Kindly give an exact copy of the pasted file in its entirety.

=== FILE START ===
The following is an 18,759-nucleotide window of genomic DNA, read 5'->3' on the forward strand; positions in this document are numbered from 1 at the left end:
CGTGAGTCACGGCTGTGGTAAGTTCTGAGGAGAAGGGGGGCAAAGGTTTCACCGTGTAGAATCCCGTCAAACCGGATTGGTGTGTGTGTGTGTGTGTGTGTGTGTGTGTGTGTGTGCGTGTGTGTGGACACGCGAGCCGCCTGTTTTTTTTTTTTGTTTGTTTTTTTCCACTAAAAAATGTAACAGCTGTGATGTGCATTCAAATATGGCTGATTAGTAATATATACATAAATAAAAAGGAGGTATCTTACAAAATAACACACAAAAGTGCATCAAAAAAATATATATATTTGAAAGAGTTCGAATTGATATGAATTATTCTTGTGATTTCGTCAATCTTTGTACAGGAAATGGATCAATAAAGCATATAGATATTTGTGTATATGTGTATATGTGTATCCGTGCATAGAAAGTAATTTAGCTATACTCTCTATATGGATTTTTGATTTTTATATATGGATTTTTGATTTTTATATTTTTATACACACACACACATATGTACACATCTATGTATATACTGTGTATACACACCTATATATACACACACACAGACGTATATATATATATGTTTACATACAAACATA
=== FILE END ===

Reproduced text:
The following is an 18,759-nucleotide window of genomic DNA, read 5'->3' on the forward strand; positions in this document are numbered from 1 at the left end:
CGTGAGTCACGGCTGTGGTAAGTTCTGAGGAGAAGGGGGGCAAAGGTTTCACCGTGTAGAATCCCGTCAAACCGGATTGGTGTGTGTGTGTGTGTGTGTGTGTGTGTGTGTGTGTGCGTGTGTGTGGACACGCGAGCCGCCTGTTTTTTTTTTTTGTTTGTTTTTTTCCACTAAAAAATGTAACAGCTGTGATGTGCATTCAAATATGGCTGATTAGTAATATATACATAAATAAAAAGGAGGTATCTTACAAAATAACACACAAAAGTGCATCAAAAAAATATATATATTTGAAAGAGTTCGAATTGATATGAATTATTCTTGTGATTTCGTCAATCTTTGTACAGGAAATGGATCAATAAAGCATATAGATATTTGTGTATATGTGTATATGTGTATCCGTGCATAGAAAGTAATTTAGCTATACTCTCTATATGGATTTTTGATTTTTATATATGGATTTTTGATTTTTATATTTTTATACACACACACACATATGTACACATCTATGTATATACTGTGTATACACACCTATATATACACACACACAGACGTATATATATATATGTTTACATACAAACATA